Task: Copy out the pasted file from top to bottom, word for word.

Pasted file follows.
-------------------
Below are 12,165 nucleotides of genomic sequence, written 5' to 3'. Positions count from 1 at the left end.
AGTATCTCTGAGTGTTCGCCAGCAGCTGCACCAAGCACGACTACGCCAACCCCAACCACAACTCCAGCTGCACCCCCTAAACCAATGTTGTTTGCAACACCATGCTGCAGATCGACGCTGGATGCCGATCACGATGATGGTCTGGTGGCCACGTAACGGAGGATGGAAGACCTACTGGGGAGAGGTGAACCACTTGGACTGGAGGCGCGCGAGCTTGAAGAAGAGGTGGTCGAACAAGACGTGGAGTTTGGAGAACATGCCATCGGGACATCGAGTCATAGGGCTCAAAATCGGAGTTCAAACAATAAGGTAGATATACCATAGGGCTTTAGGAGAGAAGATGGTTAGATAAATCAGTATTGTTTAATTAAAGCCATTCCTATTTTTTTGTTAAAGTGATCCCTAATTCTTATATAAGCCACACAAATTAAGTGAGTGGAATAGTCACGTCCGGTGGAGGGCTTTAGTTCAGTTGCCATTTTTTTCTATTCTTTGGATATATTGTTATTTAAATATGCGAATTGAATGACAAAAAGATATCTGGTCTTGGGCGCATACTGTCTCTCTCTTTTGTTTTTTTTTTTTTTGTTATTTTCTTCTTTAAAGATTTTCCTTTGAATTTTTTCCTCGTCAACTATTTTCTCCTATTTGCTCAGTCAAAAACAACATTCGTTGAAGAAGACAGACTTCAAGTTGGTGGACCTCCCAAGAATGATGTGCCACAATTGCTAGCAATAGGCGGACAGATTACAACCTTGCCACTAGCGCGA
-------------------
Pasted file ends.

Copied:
Below are 12,165 nucleotides of genomic sequence, written 5' to 3'. Positions count from 1 at the left end.
AGTATCTCTGAGTGTTCGCCAGCAGCTGCACCAAGCACGACTACGCCAACCCCAACCACAACTCCAGCTGCACCCCCTAAACCAATGTTGTTTGCAACACCATGCTGCAGATCGACGCTGGATGCCGATCACGATGATGGTCTGGTGGCCACGTAACGGAGGATGGAAGACCTACTGGGGAGAGGTGAACCACTTGGACTGGAGGCGCGCGAGCTTGAAGAAGAGGTGGTCGAACAAGACGTGGAGTTTGGAGAACATGCCATCGGGACATCGAGTCATAGGGCTCAAAATCGGAGTTCAAACAATAAGGTAGATATACCATAGGGCTTTAGGAGAGAAGATGGTTAGATAAATCAGTATTGTTTAATTAAAGCCATTCCTATTTTTTTGTTAAAGTGATCCCTAATTCTTATATAAGCCACACAAATTAAGTGAGTGGAATAGTCACGTCCGGTGGAGGGCTTTAGTTCAGTTGCCATTTTTTTCTATTCTTTGGATATATTGTTATTTAAATATGCGAATTGAATGACAAAAAGATATCTGGTCTTGGGCGCATACTGTCTCTCTCTTTTGTTTTTTTTTTTTTTGTTATTTTCTTCTTTAAAGATTTTCCTTTGAATTTTTTCCTCGTCAACTATTTTCTCCTATTTGCTCAGTCAAAAACAACATTCGTTGAAGAAGACAGACTTCAAGTTGGTGGACCTCCCAAGAATGATGTGCCACAATTGCTAGCAATAGGCGGACAGATTACAACCTTGCCACTAGCGCGA